As Biden Agrees To Cut Free College, Elder Care, Pentagon To Get More Funds Than It Wants

The newest defense appropriations bill, which will give the Pentagon $10 billion more than it asked for, was announced just as President Joe Biden promised he'd nix programs like free community college and elder care from the reconciliation bill in an attempt to please all members of his party.

Senate appropriators supported a 5 percent increase in defense spending for fiscal 2022 and unveiled plans for an additional $24 billion in military spending on Monday. In total, the defense appropriations bill is $725 billion—$10 billion more than requested by Biden.

The announcement came as Biden and Democratic lawmakers worked to compromise on a $3.5 trillion reconciliation bill that would expand social safety programs and infrastructure spending.

Congress is projected to spend more than $7 trillion on the Pentagon over the next 10 years, which is more than double the cost of the Build Back Better Act over the same timeframe.

Yet Biden and Democrats have been working to shrink their bill and reach a compromise between progressive and moderate lawmakers.

On Tuesday, the president met with nearly 20 lawmakers for legislative negotiations and the hope of reaching an agreement.

"After a day of constructive meetings, the President is more confident this evening about the path forward to delivering for the American people on strong, sustained economic growth that benefits everyone," White House spokeswoman Jen Psaki said in a written statement issued on Tuesday evening.

She said the conversations were focused on "shared commitment to the care economy, ensuring working families have more breathing room, addressing the climate crisis, and investing in industries of the future so that we can compete globally," and that there was an understanding about the urgency moving forward with the reconciliation package.

briefing room of Pentagon
Senate appropriators supported a five percent increase in defense spending for fiscal 2022 and unveiled plans for an additional $24 billion in military spending on Monday. In total, the defense appropriations bill is $725 billion—an extra $10 billion to the Pentagon's request. Pictured: The Pentagon logo and an American flag are lit up January 3, 2002 in the briefing room of Pentagon in Arlington, VA. Alex Wong/Getty Images

While the spending bill was initially anticipated to cost $3.5 trillion over 10 years, it may be reduced to between $1.9 trillion to $2.2 trillion, said Representative Pramila Jayapal, chair of the Progressive Caucus in the House of Representatives.

As part of the deal between Democrats, the reconciliation bill may include cuts like $322 billion for affordable housing, money for paid family leave and around $400 billion to increase home-based care for the elderly and disabled. Biden also said that aspects of the plan like free community college may be removed and a child tax credit may not last as long as originally planned, Reuters reported.

House Speaker Nancy Pelosi has set an October 31 deadline for the House to pass the $1.2 trillion infrastructure bill that already has Senate approval and bipartisan support.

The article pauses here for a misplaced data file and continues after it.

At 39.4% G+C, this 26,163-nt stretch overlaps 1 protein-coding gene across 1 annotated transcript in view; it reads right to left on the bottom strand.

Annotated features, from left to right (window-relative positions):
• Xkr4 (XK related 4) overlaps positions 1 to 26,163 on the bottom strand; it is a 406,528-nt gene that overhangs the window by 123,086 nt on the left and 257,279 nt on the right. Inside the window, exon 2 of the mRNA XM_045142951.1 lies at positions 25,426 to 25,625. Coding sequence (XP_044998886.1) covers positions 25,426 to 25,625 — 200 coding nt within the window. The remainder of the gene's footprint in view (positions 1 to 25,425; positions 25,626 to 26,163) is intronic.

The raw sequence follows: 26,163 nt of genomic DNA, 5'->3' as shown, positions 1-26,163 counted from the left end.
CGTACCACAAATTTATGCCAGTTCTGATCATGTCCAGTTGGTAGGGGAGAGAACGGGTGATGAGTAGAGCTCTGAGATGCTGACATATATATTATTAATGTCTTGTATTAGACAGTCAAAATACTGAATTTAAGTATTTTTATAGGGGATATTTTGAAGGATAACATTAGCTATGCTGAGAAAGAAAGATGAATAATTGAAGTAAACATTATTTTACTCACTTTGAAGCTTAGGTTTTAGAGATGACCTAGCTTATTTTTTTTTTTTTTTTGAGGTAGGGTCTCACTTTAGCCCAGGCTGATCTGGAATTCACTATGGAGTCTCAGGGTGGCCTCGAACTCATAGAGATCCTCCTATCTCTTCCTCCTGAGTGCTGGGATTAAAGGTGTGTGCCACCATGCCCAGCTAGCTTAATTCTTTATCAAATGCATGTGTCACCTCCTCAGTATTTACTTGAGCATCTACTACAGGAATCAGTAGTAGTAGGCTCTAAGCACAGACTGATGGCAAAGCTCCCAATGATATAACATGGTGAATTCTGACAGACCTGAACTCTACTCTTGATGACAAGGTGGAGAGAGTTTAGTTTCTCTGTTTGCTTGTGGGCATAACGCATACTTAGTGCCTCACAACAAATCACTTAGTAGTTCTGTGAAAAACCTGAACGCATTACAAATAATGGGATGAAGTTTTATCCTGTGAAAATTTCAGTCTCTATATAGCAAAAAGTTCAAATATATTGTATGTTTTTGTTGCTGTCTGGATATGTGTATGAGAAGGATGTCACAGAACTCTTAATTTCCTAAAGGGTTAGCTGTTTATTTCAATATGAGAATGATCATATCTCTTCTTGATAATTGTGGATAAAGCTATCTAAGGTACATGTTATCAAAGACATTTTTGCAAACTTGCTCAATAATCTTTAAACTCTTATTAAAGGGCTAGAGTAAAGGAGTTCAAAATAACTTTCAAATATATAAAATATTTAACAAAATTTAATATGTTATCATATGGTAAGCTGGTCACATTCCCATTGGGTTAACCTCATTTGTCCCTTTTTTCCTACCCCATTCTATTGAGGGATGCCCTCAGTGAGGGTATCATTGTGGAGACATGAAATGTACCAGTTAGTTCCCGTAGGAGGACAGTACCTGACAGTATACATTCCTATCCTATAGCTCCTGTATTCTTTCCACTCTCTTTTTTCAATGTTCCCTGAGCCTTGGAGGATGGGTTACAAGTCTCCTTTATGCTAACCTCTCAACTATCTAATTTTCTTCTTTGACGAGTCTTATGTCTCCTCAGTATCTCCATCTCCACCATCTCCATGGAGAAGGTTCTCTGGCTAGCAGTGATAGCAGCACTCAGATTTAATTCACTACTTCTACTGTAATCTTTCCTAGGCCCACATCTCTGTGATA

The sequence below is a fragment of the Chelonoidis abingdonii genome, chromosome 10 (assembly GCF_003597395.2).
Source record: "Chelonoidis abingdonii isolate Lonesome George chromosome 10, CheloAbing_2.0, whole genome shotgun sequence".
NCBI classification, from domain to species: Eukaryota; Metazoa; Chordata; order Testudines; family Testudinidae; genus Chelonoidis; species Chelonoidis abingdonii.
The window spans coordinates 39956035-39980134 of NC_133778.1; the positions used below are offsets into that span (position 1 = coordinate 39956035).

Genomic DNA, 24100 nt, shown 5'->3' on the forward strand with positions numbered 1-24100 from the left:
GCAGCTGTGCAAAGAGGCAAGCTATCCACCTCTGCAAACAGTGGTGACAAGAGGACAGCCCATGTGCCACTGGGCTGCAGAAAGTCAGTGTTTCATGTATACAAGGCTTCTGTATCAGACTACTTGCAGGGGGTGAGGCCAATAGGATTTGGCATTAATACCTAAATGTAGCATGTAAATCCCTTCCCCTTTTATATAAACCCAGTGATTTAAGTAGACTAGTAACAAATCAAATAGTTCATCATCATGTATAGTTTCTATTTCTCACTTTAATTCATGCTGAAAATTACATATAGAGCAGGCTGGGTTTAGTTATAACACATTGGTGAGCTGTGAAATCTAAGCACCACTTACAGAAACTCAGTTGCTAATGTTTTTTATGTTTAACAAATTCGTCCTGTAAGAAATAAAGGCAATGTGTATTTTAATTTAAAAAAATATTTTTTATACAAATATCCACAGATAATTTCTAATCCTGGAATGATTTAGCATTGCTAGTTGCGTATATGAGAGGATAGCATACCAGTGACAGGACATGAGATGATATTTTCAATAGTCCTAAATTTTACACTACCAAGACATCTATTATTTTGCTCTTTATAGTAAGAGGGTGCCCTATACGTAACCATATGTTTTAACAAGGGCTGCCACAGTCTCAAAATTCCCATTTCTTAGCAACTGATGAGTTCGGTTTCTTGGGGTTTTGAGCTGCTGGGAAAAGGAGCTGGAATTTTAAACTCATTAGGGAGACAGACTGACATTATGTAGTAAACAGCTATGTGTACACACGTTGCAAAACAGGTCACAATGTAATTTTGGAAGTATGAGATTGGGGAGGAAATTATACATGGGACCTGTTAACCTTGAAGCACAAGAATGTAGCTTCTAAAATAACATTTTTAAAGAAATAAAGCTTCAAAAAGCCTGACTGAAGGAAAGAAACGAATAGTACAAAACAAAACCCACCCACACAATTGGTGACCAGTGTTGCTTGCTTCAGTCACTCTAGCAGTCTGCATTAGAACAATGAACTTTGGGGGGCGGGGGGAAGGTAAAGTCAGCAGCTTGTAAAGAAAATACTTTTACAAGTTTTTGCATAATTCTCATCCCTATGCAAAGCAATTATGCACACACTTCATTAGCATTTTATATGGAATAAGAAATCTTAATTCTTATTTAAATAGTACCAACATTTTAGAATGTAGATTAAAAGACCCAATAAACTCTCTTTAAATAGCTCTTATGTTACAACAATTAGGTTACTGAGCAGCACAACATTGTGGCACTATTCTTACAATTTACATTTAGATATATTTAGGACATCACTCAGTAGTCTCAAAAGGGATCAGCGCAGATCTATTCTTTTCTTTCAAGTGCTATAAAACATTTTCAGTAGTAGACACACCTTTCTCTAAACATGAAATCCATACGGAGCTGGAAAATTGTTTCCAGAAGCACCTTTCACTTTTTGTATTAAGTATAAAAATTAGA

Jayapal said that Democrats are still optimistic about reaching a deal although details about major parts of the plan, like climate change, weren't final.

Moderate Democratic senators Joe Manchin and Kyrsten Sinema have both been critical of the size of the bill and urged Biden to reduce the cost in order to receive their vote.

In a statement about the proposed defense bill, Sen. Jon Tester, a Democrat from Montana and the chair of the Senate Appropriations Committee's defense panel, said it "strengthens our military and ensures the brave men and women that protect this country have the resources they need to keep Americans safe."

The bill includes a 2.7 percent pay raise for all service members starting in January, a $2.5 billion investment in the Pacific region to combat Chinese military tactics and $4.3 billion to address readiness and operational gaps across the branches.

Appropriations Committee Chairman Sen. Patrick Leahy, a Vermont Democrat, said he hopes the measure passes with the 11 other federal agency budget bills by December 3, which is the expiration of the current budget extension.

The bill does not contain funding for overseas military operations for the first time in more than 10 years and the $3.3 billion intended to support Afghanistan security forces were reorganized to other areas. This included $1.6 billion for facility improvements, $1.3 billion for better infrastructure to develop modern weapons and nearly $1.5 billion to update National Guard equipment.

Appropriations Committee Vice Chairman Sen. Richard Shelby, a Republican from Alaska, criticized the proposed spending bill and said Democratic leaders need "a top-line agreement that does not shortchange our nation's defense."

His comments come as Democrats in Congress fight to make progress over the details and size of their own reconciliation bill which initially planned to provide free community college, child care and universal pre-K, medicare expansion, decreased prescription drug prices, paid family and medical leave and more.